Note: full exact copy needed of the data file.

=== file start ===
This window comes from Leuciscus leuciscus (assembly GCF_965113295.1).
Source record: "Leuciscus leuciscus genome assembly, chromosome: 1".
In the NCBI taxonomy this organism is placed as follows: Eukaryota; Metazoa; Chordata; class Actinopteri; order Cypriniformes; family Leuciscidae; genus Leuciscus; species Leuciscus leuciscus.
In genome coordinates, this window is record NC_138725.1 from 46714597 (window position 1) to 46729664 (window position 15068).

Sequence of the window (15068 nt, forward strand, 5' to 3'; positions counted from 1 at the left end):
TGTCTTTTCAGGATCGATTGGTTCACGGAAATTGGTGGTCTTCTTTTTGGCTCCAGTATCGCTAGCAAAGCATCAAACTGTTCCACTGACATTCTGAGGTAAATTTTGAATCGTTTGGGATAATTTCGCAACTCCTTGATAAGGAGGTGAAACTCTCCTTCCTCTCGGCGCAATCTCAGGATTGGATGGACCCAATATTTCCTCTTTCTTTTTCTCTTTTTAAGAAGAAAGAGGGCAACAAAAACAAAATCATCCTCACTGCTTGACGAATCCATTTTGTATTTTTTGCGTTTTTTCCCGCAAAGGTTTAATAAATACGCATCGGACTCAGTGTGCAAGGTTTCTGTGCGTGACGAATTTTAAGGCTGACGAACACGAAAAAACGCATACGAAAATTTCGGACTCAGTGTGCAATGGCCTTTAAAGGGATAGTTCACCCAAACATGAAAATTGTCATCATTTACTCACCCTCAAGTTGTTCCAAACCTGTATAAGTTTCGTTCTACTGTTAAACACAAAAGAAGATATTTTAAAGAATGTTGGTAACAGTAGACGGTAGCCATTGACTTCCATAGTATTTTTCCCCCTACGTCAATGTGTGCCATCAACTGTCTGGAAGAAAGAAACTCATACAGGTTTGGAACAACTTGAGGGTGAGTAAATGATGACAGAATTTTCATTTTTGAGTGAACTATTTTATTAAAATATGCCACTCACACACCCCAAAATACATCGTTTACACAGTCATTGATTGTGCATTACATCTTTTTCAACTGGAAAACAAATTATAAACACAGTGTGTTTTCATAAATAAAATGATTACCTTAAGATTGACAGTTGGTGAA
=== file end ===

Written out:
This window comes from Leuciscus leuciscus (assembly GCF_965113295.1).
Source record: "Leuciscus leuciscus genome assembly, chromosome: 1".
In the NCBI taxonomy this organism is placed as follows: Eukaryota; Metazoa; Chordata; class Actinopteri; order Cypriniformes; family Leuciscidae; genus Leuciscus; species Leuciscus leuciscus.
In genome coordinates, this window is record NC_138725.1 from 46714597 (window position 1) to 46729664 (window position 15068).

Sequence of the window (15068 nt, forward strand, 5' to 3'; positions counted from 1 at the left end):
TGTCTTTTCAGGATCGATTGGTTCACGGAAATTGGTGGTCTTCTTTTTGGCTCCAGTATCGCTAGCAAAGCATCAAACTGTTCCACTGACATTCTGAGGTAAATTTTGAATCGTTTGGGATAATTTCGCAACTCCTTGATAAGGAGGTGAAACTCTCCTTCCTCTCGGCGCAATCTCAGGATTGGATGGACCCAATATTTCCTCTTTCTTTTTCTCTTTTTAAGAAGAAAGAGGGCAACAAAAACAAAATCATCCTCACTGCTTGACGAATCCATTTTGTATTTTTTGCGTTTTTTCCCGCAAAGGTTTAATAAATACGCATCGGACTCAGTGTGCAAGGTTTCTGTGCGTGACGAATTTTAAGGCTGACGAACACGAAAAAACGCATACGAAAATTTCGGACTCAGTGTGCAATGGCCTTTAAAGGGATAGTTCACCCAAACATGAAAATTGTCATCATTTACTCACCCTCAAGTTGTTCCAAACCTGTATAAGTTTCGTTCTACTGTTAAACACAAAAGAAGATATTTTAAAGAATGTTGGTAACAGTAGACGGTAGCCATTGACTTCCATAGTATTTTTCCCCCTACGTCAATGTGTGCCATCAACTGTCTGGAAGAAAGAAACTCATACAGGTTTGGAACAACTTGAGGGTGAGTAAATGATGACAGAATTTTCATTTTTGAGTGAACTATTTTATTAAAATATGCCACTCACACACCCCAAAATACATCGTTTACACAGTCATTGATTGTGCATTACATCTTTTTCAACTGGAAAACAAATTATAAACACAGTGTGTTTTCATAAATAAAATGATTACCTTAAGATTGACAGTTGGTGAA